Indian off-spinner Ravichandran Ashwin didn’t cause South African batsmen problems in the 1st Test at Wanderers © IANS

India and South Africa played out one of the greatest draws in the history of Test cricket in Johannesburg. The match which concluded on December 22, 2013, will even go down in folklore, as one of the greatest matches played in cricket. South Africa could not manage to score eight more runs required for a glorious win. On the other hand, India wasn’t able to pick up three more wickets. In fact, it proved to be a difficult task for India with effectively only three bowlers toiling away manfully, as Ravichandran Ashwin was a mere bystander. Shrikant Shankar writes that Ashwin’s low returns away from home can soon become a worry for India.



Before the first Test match against South Africa started, there were doubts as to what should be India‘s bowling combination. India would have most likely gone in with three pacers and one spinner in foreign conditions. So, the question mark was related to who would be the three pacers going to be selected for the Test. India selected Ishant Sharma ahead of Umesh Yadav owing to his experience. Zaheer Khan and Mohammed Shami were sure starters. So, the lone spinner was definitely going to be Ravichandran Ashwin. The off-spinner’s extraordinary batting skills meant that selectors plumped for Ashwin. And that is what will likely help him to keep his place in the Indian team in away Test matches rather his bowling skills.


Actually, Ashwin had a really poor match with the ball against South Africa in the Test match at Johannesburg. He only bowled six overs out of 75.3 in South Africa’s first innings. This despite the fact that South Africa was bowled out for 244 in reply to India’s 280. But conditions at the New Wanderers Stadium were not in favour of spinners, especially during the first two days of the match. Once India scored 421 in the second innings and as a result, set South Africa a world record 458-run target to chase, the general feeling was that Ashwin would get many more overs to bowl.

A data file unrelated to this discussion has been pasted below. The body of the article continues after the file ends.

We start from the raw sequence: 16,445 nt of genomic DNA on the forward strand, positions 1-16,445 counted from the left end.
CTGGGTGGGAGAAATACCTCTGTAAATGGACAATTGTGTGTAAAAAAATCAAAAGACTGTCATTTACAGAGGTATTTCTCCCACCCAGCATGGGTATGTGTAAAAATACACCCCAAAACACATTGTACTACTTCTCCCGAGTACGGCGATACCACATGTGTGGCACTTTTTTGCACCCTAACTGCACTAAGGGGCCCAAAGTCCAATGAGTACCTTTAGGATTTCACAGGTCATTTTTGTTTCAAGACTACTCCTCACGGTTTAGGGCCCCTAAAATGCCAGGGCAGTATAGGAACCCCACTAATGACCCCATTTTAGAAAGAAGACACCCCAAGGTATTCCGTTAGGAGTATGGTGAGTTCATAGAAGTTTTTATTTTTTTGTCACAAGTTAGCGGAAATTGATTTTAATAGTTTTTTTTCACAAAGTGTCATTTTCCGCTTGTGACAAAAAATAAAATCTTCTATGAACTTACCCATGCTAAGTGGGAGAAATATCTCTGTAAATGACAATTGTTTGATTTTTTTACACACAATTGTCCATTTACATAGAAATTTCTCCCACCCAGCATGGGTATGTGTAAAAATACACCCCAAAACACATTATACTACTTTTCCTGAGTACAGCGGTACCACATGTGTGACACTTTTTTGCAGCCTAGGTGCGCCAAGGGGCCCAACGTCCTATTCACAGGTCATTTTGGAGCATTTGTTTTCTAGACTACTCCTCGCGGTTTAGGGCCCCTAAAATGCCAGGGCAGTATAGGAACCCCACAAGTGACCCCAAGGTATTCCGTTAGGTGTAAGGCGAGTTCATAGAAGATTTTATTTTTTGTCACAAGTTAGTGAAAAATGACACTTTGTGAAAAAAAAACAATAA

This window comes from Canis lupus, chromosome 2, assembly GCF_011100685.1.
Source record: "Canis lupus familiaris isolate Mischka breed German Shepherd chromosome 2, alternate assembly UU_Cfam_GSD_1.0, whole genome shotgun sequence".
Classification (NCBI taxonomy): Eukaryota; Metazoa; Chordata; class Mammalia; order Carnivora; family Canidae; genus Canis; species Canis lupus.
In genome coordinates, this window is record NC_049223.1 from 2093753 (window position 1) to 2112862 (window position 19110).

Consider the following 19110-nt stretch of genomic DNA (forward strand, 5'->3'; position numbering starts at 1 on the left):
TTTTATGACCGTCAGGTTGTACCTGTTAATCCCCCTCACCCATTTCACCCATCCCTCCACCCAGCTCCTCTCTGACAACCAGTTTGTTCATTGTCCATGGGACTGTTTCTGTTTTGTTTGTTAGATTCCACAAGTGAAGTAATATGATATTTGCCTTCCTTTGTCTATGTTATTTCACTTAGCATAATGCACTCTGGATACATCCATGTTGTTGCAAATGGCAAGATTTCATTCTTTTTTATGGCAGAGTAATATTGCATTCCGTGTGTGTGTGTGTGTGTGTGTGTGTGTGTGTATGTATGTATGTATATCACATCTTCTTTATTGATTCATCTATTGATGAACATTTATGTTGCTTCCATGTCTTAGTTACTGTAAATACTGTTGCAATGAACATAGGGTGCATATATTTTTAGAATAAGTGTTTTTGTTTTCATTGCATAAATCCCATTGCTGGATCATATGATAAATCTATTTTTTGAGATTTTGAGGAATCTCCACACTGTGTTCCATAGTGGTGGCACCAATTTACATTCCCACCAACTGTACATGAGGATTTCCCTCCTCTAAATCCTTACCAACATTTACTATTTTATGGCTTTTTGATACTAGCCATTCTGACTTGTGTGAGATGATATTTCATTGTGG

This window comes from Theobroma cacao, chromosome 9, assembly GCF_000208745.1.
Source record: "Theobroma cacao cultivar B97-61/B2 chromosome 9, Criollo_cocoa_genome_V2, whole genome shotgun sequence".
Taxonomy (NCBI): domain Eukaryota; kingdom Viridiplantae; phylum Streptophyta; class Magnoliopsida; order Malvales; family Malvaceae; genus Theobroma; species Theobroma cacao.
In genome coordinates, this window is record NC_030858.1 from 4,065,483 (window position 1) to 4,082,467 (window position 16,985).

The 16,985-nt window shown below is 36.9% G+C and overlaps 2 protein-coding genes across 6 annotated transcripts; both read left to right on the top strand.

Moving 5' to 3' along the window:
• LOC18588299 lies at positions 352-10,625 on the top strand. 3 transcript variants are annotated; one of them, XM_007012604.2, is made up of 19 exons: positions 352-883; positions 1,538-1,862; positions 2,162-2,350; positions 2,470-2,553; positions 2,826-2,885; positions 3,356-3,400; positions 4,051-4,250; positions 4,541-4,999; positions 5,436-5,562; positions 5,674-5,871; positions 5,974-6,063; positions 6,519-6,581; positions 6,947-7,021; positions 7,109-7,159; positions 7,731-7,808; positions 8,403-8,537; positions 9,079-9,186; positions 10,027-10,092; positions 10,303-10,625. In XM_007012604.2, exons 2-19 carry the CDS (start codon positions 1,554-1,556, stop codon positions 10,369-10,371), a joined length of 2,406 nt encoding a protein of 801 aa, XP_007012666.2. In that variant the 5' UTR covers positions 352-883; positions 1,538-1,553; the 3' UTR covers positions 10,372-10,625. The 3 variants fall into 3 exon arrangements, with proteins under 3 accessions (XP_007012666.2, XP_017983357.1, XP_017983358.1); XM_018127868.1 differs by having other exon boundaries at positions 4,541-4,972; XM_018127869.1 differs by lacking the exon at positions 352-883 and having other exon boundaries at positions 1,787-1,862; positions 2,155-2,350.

He actually did bowl the most overs for India in South Africa’s second innings. He bowled 36 overs out of a total 136. He was more economical than the three pacers as well, but the problem was that he went wicket-less in the whole Test. Herein lies India’s biggest worry in Tests away from home. Ashwin is not the biggest turner of the ball. He does have some canny variations and his carrom ball is very difficult to read. Graeme Smith, who was batting quite fluently in the second innings, was troubled by one of Ashwin’s magic deliveries.


But in the 205-run partnership between Faf du Plessis and AB de Villiers, Ashwin hardly troubled them. The line he bowled throughout the match was a middle-stump line. Ashwin regularly pitched the ball on the off and middle-stump line and got it to spin into the right-handers. It was too easy for batsmen to work away on the leg-side. MS Dhoni had kept a heavily guarded on-side field and maybe wanted Ashwin to just dry the runs up from one end, so as to make the duo play some rash strokes. But whatever the ploy, Ashwin did not pick up a single wicket.


Even during the last three overs of the day’s play, when du Plessis was run-out, Ashwin was not brought into the attack against the lower-order batsmen. In such situations, many times spinners get wickets at a canter. The point is that Dhoni did not have enough trust on Ashwin to take wickets. Another point could be that the match was still in South Africa’s favour and drawing the game was India’s main priority. As mentioned before, they needed only eight more runs to make it an even more of a memorable Test.


Another above mentioned fact was that India needed only three more wickets to win an epic Test. And if Ashwin could have provided a few breakthroughs, India would have gone 1-0 up. Ashwin is India’s quickest to 100 wickets in Test cricket, but the majority of his matches have been played at home. In seven innings away from home, Ashwin has only taken nine wickets. There is a stark contrast in the wicket-taking ratios at home and away. India and Ashwin himself needs to rectify that. He may not be as effective in foreign pitches as he is in India, still he should come across a bowler who looks like can take wickets.


Ashwin’s batting abilities far outweigh that of the other spinners in India. Hence, he might get selected in the Indian team more often compared to the others. But With Ashwin not being able to take wickets with the red-cherry away from home, the difference between a victory and a draw and even a loss could be minimal — as seen in Johannesburg. The young team looks set to take on the best in their own den and give them an almighty fight. If Ashwin can get in amongst the wickets more regularly, India can beat the best at home and away.


(Shrikant Shankar is a writer/reporter at CricketCountry.com. Previously he has done audio commentary for various matches involving India, Indian Premier League and Champions League Twenty20 for ESPNSTAR.com. You can follow him on Twitter @Shrikant_23)


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